4. Cyber Resilience

This domain focused on maintaining the flexibility of Dubai’s cyberspace. It was implemented to ensure IT systems and expertise continuity and availability during cyberattacks in Dubai. To achieve this, a platform was set up for exchanging information about cyber incidents and supporting the management of these incidents.

5. International Collaboration

This domain focused on a partnership between local, international, public and private entities to help Dubai achieve all the above objectives in cybersecurity. It included the establishment of cybersecurity legislation and regulations to cover all forms of cybercrime, ranging from cyber bullying to violation of intellectual property.

Dubai’s Second Phase of Cybersecurity Strategy

Around six years later, on July 12, 2023, Sheikh Hamdan bin Mohammed bin Rashid Al Maktoum, Crown Prince of Dubai and Chairman of the Executive Council of Dubai, launched the second phase of Dubai’s Cybersecurity Strategy.

This second phase came almost a month after he launched Dubai’s Digital Strategy on June 21. This was centered on seven key pillars: digital city, digital economy, data and statistics, digital talent, digital infrastructure, cybersecurity, and digital competitiveness.

The second cybersecurity strategy phase is centered on four main domains to back up its first phase and Digital Dubai’s seven objectives. Here are the four domains:

1. Cyber-Secure Society

This would include cultivating cyber skills in the citizens of Dubai and making cybersecurity easily accessible to them.

2. Incubator for Innovation

This would promote an ecosystem backed with cybersecurity research and innovation to ensure the security of emerging technologies in Dubai.

3. A Resilient Cyber City

This domain would shape how Dubai’s cyberspace is governed, making it resilient enough to swiftly manage cybersecurity crises and incidents.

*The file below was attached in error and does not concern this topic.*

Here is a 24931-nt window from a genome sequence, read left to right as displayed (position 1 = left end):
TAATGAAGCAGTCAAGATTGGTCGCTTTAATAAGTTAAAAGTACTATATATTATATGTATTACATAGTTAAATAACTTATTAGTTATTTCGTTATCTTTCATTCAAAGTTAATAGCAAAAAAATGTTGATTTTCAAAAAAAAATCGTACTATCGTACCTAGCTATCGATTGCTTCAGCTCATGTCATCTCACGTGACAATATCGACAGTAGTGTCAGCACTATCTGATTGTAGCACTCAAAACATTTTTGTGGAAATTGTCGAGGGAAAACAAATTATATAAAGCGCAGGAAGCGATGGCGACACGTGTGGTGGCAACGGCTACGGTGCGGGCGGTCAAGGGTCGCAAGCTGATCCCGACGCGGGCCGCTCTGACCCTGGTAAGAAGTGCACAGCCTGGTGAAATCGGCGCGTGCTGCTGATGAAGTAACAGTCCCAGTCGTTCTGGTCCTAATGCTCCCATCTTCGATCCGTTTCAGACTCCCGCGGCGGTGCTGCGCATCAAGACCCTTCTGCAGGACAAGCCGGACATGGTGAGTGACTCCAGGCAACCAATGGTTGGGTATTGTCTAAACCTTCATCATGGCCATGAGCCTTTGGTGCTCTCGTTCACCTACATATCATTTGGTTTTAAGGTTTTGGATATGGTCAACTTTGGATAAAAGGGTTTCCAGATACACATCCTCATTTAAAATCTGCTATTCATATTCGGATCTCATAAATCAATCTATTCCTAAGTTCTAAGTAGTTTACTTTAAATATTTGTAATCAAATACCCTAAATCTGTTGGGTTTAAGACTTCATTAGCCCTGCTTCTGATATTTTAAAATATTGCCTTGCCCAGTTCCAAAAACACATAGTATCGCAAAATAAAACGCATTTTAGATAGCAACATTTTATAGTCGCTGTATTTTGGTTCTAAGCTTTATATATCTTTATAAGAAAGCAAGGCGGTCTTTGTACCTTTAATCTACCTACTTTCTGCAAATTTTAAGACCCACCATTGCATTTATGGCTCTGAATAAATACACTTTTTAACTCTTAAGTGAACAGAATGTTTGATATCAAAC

4. Cyber Collaboration

This last domain aims to extend collaborations and contributions between local and international cybersecurity organizations to keep abreast of cybersecurity-related trends. This domain aligns with Digital Dubai’s objectives to ensure its citizens’ development, safety, happiness, well-being, and prosperity.

Why You Should Care

Noting the close resemblance between the five main domains in the first cybersecurity strategy launch and the four main domains in the second, it seems that Dubai is simply repeating strategies that has helped improve its cybersecurity stance over the last six years.

For example, shortly after the first strategy launch in 2017, the Hack The Box competition made a comeback after an eight-year hiatus, while Dubai hosted dozens of cybersecurity events, attracting global cybersecurity decision-makers and business leaders, and a new cybersecurity platform aiming to scan Dubai government websites for threats.

And in 2020, the Crown Prince of Dubai launched the Dubai Cyber Index to show the government’s readiness to deal with cyber crises and emergencies. This Cyber Index was founded as part of the DESC’s mandate of implementing an information security policy in the Emirate of Dubai and monitoring compliance with this policy.